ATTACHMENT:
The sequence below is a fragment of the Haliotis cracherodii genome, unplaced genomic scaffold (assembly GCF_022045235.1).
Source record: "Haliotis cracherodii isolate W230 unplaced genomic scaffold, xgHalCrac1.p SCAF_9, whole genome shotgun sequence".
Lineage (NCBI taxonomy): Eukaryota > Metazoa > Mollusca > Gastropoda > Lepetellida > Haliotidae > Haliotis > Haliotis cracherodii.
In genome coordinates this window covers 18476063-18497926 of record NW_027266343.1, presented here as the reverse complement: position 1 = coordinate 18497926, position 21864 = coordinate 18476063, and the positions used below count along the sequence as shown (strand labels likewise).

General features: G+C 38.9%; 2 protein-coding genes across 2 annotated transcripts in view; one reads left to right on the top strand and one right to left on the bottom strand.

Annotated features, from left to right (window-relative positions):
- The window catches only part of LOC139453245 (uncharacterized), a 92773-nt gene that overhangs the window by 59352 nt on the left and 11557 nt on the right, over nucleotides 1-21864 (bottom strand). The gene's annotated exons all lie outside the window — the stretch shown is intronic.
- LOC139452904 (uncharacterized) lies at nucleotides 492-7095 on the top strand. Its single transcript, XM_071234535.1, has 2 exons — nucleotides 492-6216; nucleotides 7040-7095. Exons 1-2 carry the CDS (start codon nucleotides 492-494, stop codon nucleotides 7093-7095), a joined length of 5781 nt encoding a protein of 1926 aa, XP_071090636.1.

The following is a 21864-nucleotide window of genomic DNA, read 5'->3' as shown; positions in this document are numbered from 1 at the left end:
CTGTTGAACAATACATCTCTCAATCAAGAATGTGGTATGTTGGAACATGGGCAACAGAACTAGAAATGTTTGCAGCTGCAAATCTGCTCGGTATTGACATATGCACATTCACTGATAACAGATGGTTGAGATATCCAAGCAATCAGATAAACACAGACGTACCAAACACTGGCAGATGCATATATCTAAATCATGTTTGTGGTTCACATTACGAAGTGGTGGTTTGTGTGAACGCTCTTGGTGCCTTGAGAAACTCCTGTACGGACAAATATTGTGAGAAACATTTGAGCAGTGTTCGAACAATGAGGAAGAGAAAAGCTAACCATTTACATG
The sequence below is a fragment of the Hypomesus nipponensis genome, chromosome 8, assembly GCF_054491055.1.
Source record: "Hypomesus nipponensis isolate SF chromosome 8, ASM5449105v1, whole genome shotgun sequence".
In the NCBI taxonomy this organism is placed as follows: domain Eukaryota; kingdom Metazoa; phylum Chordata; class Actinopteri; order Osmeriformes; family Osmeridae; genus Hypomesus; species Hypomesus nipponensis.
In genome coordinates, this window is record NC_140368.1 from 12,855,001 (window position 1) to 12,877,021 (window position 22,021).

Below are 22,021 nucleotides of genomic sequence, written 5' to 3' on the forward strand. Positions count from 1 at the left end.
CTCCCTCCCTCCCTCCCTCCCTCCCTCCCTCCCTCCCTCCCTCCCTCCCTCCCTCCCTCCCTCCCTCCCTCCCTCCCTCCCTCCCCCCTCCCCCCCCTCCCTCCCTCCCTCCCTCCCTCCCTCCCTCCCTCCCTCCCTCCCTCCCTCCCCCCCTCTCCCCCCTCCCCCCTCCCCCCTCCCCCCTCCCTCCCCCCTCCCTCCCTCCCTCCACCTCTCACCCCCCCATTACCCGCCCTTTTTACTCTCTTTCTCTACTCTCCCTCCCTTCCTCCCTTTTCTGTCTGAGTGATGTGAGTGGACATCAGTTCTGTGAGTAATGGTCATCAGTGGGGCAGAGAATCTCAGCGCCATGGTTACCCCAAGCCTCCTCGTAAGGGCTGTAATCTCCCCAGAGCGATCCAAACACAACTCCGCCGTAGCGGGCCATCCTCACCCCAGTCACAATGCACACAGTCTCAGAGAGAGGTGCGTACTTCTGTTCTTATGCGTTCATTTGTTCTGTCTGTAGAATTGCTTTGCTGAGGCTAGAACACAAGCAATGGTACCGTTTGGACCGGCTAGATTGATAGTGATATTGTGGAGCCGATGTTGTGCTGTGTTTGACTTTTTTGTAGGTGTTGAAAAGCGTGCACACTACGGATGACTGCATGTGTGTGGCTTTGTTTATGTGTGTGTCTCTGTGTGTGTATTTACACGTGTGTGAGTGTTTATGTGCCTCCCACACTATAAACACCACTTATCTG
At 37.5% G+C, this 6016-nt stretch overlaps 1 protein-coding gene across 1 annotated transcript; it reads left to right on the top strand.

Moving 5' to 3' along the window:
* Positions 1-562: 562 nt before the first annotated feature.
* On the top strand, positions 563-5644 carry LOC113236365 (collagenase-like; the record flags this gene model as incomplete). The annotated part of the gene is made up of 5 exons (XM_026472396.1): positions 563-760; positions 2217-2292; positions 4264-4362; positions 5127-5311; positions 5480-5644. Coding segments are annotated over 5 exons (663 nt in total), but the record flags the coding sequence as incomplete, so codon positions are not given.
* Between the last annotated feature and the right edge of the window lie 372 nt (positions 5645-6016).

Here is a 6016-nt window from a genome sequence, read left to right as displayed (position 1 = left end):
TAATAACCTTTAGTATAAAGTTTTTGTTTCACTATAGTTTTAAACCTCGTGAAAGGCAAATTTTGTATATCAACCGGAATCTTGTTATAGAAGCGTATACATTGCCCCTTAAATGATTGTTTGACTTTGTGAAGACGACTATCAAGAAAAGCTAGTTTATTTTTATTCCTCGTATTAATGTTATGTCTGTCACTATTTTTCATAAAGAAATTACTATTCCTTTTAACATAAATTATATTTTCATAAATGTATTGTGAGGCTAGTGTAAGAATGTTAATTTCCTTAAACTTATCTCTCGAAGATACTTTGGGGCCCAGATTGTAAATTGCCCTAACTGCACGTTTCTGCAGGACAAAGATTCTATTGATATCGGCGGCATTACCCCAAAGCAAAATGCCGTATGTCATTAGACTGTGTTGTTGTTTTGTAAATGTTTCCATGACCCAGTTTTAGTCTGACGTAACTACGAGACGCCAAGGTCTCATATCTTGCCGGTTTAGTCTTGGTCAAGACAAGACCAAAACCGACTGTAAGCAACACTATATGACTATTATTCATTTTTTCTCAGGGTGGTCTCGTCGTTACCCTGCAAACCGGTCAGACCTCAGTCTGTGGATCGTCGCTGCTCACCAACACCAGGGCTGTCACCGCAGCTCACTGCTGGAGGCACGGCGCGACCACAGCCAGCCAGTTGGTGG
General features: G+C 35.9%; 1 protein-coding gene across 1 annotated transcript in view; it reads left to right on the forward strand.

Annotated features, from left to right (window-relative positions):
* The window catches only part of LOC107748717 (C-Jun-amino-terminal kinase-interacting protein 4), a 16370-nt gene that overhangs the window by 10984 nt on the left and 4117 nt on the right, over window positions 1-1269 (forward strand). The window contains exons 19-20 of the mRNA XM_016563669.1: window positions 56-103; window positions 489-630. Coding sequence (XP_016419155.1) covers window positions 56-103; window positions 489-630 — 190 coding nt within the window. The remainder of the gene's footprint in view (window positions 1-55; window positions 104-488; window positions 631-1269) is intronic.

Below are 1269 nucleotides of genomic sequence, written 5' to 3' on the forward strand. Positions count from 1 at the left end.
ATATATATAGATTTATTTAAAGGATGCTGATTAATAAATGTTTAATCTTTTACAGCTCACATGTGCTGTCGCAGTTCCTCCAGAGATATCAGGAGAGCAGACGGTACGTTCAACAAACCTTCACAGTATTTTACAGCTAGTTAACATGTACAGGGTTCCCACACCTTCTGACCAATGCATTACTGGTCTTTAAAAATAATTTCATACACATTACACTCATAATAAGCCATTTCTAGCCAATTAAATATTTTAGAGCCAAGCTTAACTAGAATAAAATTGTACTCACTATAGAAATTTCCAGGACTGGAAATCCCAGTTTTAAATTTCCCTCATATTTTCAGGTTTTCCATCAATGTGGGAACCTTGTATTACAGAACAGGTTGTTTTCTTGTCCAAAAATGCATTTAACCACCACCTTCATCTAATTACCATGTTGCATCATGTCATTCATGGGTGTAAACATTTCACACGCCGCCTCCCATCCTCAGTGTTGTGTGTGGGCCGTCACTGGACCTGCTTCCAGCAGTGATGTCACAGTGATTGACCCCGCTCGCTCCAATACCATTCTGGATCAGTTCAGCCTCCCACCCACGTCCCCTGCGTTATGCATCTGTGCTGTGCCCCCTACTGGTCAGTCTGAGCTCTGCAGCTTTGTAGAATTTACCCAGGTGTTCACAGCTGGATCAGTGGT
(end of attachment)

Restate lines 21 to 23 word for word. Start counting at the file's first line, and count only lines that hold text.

* Between the last annotated feature and the right edge of the window lie 372 nt (positions 5645-6016).

Here is a 6016-nt window from a genome sequence, read left to right as displayed (position 1 = left end):
TAATAACCTTTAGTATAAAGTTTTTGTTTCACTATAGTTTTAAACCTCGTGAAAGGCAAATTTTGTATATCAACCGGAATCTTGTTATAGAAGCGTATACATTGCCCCTTAAATGATTGTTTGACTTTGTGAAGACGACTATCAAGAAAAGCTAGTTTATTTTTATTCCTCGTATTAATGTTATGTCTGTCACTATTTTTCATAAAGAAATTACTATTCCTTTTAACATAAATTATATTTTCATAAATGTATTGTGAGGCTAGTGTAAGAATGTTAATTTCCTTAAACTTATCTCTCGAAGATACTTTGGGGCCCAGATTGTAAATTGCCCTAACTGCACGTTTCTGCAGGACAAAGATTCTATTGATATCGGCGGCATTACCCCAAAGCAAAATGCCGTATGTCATTAGACTGTGTTGTTGTTTTGTAAATGTTTCCATGACCCAGTTTTAGTCTGACGTAACTACGAGACGCCAAGGTCTCATATCTTGCCGGTTTAGTCTTGGTCAAGACAAGACCAAAACCGACTGTAAGCAACACTATATGACTATTATTCATTTTTTCTCAGGGTGGTCTCGTCGTTACCCTGCAAACCGGTCAGACCTCAGTCTGTGGATCGTCGCTGCTCACCAACACCAGGGCTGTCACCGCAGCTCACTGCTGGAGGCACGGCGCGACCACAGCCAGCCAGTTGGTGG